- Making victims of the fire and first responders the priority, their hosts and ambassador teams asked guests of their 87-room hotel and 77-space RV park to give up their rooms.
- They activated their employee emergency account to use for meals, or whatever they need.
- Evacuees and emergency personnel are receiving free meals at the casino.
- The prior weekend they provided 500 meals for a local church shelter.
- This past weekend, they canceled a scheduled concert, and instead, held a free Thanksgiving buffet for victims, serving approximately 3,000 meals.
- They have also been using this event space as a distribution center for evacuees to pick up donations, much of it brought in by tractor trailers from other areas that include supplies like water and food, gift cards and other essential items.
- Grant shared, “Tribal Council of the Tyme Maidu Berry Creek Rancheria have been very supportive at every turn advising Management to utilize every aspect and square inch of the property for community support and outreach.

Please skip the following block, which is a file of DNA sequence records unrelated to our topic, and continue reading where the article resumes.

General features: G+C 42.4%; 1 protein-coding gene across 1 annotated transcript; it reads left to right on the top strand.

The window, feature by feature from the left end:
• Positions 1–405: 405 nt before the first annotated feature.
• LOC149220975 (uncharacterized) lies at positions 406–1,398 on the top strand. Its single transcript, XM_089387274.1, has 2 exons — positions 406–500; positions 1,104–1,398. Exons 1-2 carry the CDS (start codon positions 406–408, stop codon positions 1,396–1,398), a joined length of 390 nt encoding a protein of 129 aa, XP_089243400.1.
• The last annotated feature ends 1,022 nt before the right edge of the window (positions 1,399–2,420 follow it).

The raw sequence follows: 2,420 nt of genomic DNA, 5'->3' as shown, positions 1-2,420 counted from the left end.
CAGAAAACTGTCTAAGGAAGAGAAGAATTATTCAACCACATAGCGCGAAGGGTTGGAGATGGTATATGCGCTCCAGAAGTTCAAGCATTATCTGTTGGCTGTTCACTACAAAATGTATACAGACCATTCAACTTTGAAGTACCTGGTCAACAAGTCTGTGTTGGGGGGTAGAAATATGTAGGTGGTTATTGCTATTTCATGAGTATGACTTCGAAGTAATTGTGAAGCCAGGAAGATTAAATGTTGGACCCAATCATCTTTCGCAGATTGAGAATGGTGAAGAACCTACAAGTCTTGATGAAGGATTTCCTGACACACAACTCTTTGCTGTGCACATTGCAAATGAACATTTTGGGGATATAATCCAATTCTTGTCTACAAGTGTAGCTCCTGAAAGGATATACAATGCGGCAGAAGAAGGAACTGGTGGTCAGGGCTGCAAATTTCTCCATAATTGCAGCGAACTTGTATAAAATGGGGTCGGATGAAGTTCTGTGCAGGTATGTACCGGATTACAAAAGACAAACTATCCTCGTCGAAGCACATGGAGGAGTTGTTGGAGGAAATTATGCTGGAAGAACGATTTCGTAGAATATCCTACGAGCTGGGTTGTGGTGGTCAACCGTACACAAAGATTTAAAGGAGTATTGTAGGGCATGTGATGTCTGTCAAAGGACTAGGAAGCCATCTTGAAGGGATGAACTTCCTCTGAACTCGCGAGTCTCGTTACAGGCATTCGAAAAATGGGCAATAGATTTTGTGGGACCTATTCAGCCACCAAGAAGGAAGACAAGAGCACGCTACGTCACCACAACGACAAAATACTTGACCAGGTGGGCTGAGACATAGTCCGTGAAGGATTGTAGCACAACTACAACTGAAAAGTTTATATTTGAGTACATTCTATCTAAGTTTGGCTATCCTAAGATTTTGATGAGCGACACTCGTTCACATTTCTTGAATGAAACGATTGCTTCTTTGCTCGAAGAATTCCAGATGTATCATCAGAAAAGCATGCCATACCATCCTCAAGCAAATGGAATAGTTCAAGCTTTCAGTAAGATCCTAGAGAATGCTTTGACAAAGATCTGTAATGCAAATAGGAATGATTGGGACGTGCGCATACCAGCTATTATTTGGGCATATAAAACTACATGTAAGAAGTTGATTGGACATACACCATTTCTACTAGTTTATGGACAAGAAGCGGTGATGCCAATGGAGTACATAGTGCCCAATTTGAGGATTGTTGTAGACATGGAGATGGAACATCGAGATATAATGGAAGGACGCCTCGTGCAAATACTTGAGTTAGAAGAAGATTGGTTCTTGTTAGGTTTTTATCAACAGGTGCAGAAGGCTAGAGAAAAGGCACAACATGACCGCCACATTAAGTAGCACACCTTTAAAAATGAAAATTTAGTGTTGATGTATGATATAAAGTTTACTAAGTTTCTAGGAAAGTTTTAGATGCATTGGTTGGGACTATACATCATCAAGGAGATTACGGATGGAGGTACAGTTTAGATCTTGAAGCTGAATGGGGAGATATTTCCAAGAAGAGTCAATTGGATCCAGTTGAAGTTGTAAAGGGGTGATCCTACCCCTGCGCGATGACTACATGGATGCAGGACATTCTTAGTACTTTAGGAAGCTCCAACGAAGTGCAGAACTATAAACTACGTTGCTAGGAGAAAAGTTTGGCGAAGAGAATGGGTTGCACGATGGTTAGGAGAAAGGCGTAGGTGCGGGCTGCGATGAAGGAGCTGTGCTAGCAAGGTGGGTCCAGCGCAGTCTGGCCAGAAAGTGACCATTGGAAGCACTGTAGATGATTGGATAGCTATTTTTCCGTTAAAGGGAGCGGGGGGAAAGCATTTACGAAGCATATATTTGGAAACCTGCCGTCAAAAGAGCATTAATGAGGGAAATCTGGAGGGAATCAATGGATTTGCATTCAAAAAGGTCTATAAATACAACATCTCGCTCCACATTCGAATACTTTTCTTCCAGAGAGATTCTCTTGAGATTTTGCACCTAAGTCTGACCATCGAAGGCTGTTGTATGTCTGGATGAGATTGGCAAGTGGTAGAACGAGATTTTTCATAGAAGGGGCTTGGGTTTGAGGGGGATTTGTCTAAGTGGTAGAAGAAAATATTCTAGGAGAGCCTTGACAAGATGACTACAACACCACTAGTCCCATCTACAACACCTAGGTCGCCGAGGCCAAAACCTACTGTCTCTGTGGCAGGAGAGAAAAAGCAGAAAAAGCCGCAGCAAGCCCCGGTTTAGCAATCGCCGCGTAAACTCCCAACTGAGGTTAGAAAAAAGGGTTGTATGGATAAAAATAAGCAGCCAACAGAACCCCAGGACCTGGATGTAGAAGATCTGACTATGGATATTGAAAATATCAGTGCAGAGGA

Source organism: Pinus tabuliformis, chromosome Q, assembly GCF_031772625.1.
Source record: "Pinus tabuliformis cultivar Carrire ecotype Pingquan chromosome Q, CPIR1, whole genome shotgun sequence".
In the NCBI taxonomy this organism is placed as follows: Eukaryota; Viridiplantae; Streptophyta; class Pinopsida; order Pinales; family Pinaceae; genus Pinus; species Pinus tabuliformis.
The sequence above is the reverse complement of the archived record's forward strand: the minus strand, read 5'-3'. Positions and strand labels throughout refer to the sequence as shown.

The outpouring of support in the community has been unbelievable, it’s really pretty amazing. Although we are doing as much as we can, there is such a sense of feeling of helplessness, wishing we could do more.”
Rhonda Turner, Director of Human Resources, Feather Falls Casino and Lodge, Oroville, CA
Just about five miles south of Gold Country Casino, lies another Tribal Casino that has focused all their efforts on their employees and community since the fire started.
According to Rhonda, seventeen team member homes are destroyed with several more team members evacuated and who do not know if their dwellings are still standing. For the few that still have a house, there will likely be no services available to them when they get back; the infrastructure’s gone; there’s currently no electricity, water or sewer. It’s a waiting game for information as the fire still burns.
After the Oroville dam evacuation, Rhonda and her team chose a mobile app called Beekeeper to create a two-way communication system between team members and management and between each other. They recognize that most of their 515 team members are out on the floor with guests and not behind a computer; the same goes when they are off work. In the case of this disaster, team members and management have been sharing resources and information that they’ve gathered including where there are resources in the community, free meals, clothing, etc.